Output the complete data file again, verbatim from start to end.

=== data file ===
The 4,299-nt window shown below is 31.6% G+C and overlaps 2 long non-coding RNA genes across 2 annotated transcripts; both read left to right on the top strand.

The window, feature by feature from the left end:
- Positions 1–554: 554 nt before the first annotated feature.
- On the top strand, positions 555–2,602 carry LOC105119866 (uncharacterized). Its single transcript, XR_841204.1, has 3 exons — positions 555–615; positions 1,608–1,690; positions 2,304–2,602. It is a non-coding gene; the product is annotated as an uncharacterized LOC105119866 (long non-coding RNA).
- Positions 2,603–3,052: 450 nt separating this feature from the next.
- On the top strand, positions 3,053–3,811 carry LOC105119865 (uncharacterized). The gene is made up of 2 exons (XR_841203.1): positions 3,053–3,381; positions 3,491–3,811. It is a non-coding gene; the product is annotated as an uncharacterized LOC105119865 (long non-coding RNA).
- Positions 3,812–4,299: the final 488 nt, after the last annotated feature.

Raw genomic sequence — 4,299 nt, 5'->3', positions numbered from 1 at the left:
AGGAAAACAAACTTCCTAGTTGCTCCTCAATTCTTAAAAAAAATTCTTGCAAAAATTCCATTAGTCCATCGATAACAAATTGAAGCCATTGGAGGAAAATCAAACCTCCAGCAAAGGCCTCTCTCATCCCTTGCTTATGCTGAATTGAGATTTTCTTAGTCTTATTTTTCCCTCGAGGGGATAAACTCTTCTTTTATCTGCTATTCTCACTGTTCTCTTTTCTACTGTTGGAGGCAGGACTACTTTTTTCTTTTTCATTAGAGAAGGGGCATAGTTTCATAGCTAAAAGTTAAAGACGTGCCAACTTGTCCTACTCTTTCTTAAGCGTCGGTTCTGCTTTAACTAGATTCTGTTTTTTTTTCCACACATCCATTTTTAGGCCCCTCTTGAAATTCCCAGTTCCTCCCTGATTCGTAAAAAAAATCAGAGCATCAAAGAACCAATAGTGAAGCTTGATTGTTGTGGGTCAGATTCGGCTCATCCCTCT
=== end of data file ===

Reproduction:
The 4,299-nt window shown below is 31.6% G+C and overlaps 2 long non-coding RNA genes across 2 annotated transcripts; both read left to right on the top strand.

The window, feature by feature from the left end:
- Positions 1–554: 554 nt before the first annotated feature.
- On the top strand, positions 555–2,602 carry LOC105119866 (uncharacterized). Its single transcript, XR_841204.1, has 3 exons — positions 555–615; positions 1,608–1,690; positions 2,304–2,602. It is a non-coding gene; the product is annotated as an uncharacterized LOC105119866 (long non-coding RNA).
- Positions 2,603–3,052: 450 nt separating this feature from the next.
- On the top strand, positions 3,053–3,811 carry LOC105119865 (uncharacterized). The gene is made up of 2 exons (XR_841203.1): positions 3,053–3,381; positions 3,491–3,811. It is a non-coding gene; the product is annotated as an uncharacterized LOC105119865 (long non-coding RNA).
- Positions 3,812–4,299: the final 488 nt, after the last annotated feature.

Raw genomic sequence — 4,299 nt, 5'->3', positions numbered from 1 at the left:
AGGAAAACAAACTTCCTAGTTGCTCCTCAATTCTTAAAAAAAATTCTTGCAAAAATTCCATTAGTCCATCGATAACAAATTGAAGCCATTGGAGGAAAATCAAACCTCCAGCAAAGGCCTCTCTCATCCCTTGCTTATGCTGAATTGAGATTTTCTTAGTCTTATTTTTCCCTCGAGGGGATAAACTCTTCTTTTATCTGCTATTCTCACTGTTCTCTTTTCTACTGTTGGAGGCAGGACTACTTTTTTCTTTTTCATTAGAGAAGGGGCATAGTTTCATAGCTAAAAGTTAAAGACGTGCCAACTTGTCCTACTCTTTCTTAAGCGTCGGTTCTGCTTTAACTAGATTCTGTTTTTTTTTCCACACATCCATTTTTAGGCCCCTCTTGAAATTCCCAGTTCCTCCCTGATTCGTAAAAAAAATCAGAGCATCAAAGAACCAATAGTGAAGCTTGATTGTTGTGGGTCAGATTCGGCTCATCCCTCT